I know several men who like sartorial clothing but want to bring it down to their more personal (and usually more casual) level. They get bespoke. They understand it. But a suit and tie is rarely needed, perhaps even appropriate.

There are several options I would suggest, including the more casual suit cloths (flannel, cashmere, linen, tweed), perhaps as jackets. But my all-time favourite is the chambray shirt.

Most popularly seen as just a lightweight denim, chambray really only requires a coloured warp and a white weft. It doesn’t even need to be in cotton, let alone indigo; but it is usually both.

More importantly, it adds a casual, even workwear element to an outfit without having to resort to quirky pattern or colour. Although the darker colour doubtless adds to its informal effect, it is the texture that is key. As with the jacket materials mentioned above, it generates its less formal nature by substituting the expected smooth, sharp cloth with something a little fuzzier, nubbier.

Texture is usually a more sophisticated twist than pattern or colour. A failure to understand that has led to men buying shirts with coloured buttonholes, flowery inner collars and cuffs with coloured binding. There is a much more mature way to express yourself.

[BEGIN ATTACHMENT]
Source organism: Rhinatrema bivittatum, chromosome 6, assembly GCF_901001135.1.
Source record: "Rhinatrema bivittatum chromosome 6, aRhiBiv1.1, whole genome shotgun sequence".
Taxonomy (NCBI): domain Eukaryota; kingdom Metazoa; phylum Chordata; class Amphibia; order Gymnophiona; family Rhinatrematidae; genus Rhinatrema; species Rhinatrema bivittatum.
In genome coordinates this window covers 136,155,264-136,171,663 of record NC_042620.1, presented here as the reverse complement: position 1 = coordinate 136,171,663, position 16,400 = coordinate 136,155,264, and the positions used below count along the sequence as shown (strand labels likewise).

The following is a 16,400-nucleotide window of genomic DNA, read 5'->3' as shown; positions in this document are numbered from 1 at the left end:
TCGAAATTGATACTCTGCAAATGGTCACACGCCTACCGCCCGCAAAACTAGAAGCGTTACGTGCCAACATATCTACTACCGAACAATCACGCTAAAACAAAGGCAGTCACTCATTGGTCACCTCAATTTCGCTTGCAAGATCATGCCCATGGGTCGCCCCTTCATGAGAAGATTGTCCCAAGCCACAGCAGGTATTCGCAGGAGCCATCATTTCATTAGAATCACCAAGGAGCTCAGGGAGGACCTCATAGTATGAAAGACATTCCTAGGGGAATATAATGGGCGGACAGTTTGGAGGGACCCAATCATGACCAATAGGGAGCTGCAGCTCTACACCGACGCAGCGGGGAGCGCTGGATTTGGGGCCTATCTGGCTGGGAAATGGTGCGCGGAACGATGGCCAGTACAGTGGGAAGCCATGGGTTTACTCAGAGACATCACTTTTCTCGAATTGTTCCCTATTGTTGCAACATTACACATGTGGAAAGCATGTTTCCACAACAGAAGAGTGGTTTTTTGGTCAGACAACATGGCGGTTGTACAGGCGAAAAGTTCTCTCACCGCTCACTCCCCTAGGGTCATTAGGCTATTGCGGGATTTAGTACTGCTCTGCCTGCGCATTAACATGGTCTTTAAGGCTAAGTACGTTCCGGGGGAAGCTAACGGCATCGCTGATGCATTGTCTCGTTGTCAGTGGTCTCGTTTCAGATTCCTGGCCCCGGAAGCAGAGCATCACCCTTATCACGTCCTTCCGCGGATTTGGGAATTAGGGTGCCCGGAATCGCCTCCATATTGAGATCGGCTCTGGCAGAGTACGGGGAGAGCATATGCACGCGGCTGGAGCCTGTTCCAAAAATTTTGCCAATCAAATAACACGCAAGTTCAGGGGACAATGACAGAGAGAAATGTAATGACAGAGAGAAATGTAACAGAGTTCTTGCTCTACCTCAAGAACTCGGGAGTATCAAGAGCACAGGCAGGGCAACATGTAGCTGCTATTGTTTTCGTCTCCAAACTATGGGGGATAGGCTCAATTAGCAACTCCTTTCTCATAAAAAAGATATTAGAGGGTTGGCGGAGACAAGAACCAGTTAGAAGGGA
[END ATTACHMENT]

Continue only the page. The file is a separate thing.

Picture: Guerreisms.com

If you do want to experiment with colour and pattern, keep it dark and subtle, as in the great example above. This may look like pretty straight, prep-inspired Ralph Lauren, but the effective combination of all those textures is very hard to achieve. Here it is the deep red shirt that makes it for me – if it were a plain, smart blue the effect would be ruined. That and the tie would be too smart together.

The other pictures here are from The Armoury’s tumblr of images, which is simply the greatest source of inspiration I’ve found for years. Ethan, pictured top, is particularly good on texture combinations. And the picture below illustrates that other cotton textures can also work well – linen, or even a linen mix.